Samir Husni: Have there been any stumbling blocks or has it been a walk in a rose garden for you?

Agnes Chapski: (Laughs) Nothing is a walk in a rose garden. I don’t really look at things too much as stumbling blocks; instead, it’s how do we fix this or how do we make it better? I look at things like that as fun, business challenges and as what keeps things interesting and challenging. Nothing is ever perfect, nor should it be, this is a constantly evolving and changing business, so it’s fun to be able to get ahead of it and adapt and to always be thinking differently. For those of us who have been in this industry for a long time and have stayed in it, you have to be that in order to be successful.

Samir Husni: If you and I are talking about NewBeauty one year from now, what would you like to tell me that you have achieved and what goals met?

Agnes Chapski: I don’t think you should ever feel that you’ve met your goals; you should just start to create new ones as you go along. And yes, you can checkmark off certain goals and certain benchmarks, but what we wanted to accomplish here is the foundation where we make sure this is a really strong brand from every one of our assets. So, the magazine being relaunched is one part of that.

We’ll be focusing on our digital assets in Q-4. In the fall, we’re relaunching our TestTube, which is our sampling subscription business and you’ll see that we have a new platform for that. We’ve already relaunched our awards business and credentialing and there will be more to come on that. We have plans to launch a few new initiatives that I can’t talk about yet. So, we’re constantly thinking toward what’s next, while shoring up everything that we have in our arsenal and making sure that we have the best products out there and that they’re all up to our standard, which is a premium consumer experience.

I guess a year from now, if I could checkmark off all of the assets that I inherited to work with and they are all in the right place, then I would be very happy as we start to launch new initiatives.

Samir Husni: One of the things that you’ve done is not to shy away from reaching the non-millennials, people who are older: the baby boomers and GenX. Why do you think people in the magazine business, I don’t want to say ignored, but you hear more of them talking about millennials, yet common sense will tell you that baby boomers and GenX have more money to spend, and there are as many of them as millennials. Why do you think that audience that you’re after now has been avoided by others for so long?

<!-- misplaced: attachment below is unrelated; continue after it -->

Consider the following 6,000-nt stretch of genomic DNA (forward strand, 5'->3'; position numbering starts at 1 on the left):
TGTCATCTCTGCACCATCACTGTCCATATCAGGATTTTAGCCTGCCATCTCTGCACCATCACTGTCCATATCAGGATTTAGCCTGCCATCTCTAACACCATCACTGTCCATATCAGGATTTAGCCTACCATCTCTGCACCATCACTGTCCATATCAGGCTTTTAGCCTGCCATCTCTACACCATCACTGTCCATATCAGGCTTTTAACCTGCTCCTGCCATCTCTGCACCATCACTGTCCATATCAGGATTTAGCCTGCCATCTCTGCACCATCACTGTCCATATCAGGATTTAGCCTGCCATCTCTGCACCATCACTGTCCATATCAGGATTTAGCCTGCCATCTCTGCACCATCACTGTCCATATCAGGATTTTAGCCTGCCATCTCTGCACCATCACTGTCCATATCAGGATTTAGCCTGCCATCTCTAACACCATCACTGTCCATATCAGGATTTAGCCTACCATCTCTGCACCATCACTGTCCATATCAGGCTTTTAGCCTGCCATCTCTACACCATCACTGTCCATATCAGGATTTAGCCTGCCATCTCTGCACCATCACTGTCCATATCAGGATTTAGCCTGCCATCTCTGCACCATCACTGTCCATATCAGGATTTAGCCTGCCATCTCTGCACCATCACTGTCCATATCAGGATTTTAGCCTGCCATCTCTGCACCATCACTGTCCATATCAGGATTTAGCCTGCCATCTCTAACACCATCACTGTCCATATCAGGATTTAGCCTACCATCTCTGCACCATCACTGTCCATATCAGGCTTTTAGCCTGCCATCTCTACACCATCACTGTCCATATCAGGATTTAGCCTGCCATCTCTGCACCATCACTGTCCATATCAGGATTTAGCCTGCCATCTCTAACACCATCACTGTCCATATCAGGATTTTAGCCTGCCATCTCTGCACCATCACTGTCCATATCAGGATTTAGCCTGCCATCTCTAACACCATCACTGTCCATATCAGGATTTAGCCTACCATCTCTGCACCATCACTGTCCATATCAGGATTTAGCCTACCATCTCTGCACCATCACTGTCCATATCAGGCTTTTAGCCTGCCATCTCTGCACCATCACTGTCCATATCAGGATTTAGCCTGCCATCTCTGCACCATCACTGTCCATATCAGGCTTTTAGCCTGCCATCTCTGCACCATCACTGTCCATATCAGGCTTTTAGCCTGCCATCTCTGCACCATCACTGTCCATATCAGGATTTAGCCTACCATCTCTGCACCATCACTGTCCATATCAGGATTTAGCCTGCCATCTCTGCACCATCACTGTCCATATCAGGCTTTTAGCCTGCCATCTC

Agnes Chapski: Why it’s important to us is because of exactly what you said. It’s a huge population and a very affluent audience. They actually have more spendable income and more money. In the beauty space, it’s completely underserved, so when you think about it, to me, it’s an amazing opportunity to speak to women who are hungry to have this kind of information. No one is really intelligently speaking to them, so that is a strong business reason.

Why are other companies not embracing this audience? I think you’d probably have to ask them, but in my opinion, they don’t see that possibly the marketing dollars are there to support going after this older market segment. I disagree with that. I think they’re really smart marketers who have possibly gone the millennial route and have found that doesn’t work for some of the brands. For the brands they should know who they’re producing the products for and what age group makes sense and speak to them. And be proud of that. I’m of that age segment and I’ll spend a lot of money in that sector. I don’t want to be ignored.

Samir Husni: Change is the only constant in the magazine business these days, but there are some constants that I believe should never change, no matter the evolvements that are taking place. You’re a seasoned publisher, now president; what are some constants that you believe should never change in the magazine business?

Agnes Chapski: I think there’s always going to be a strong demand for really good, credible content. And to me, in magazines, if you’re not doing that, what’s the point? It doesn’t matter whatever genre you’re in, you should be concerned about content. It shouldn’t be homogenized, it shouldn’t be built for one and played out across other brands. It should be respectful of the consumer and who you’re trying to serve. To me, that’s foundationally why magazines are so powerful as well. Good magazines are powerful. And consumers will respond to that. That’s a constant that has to happen.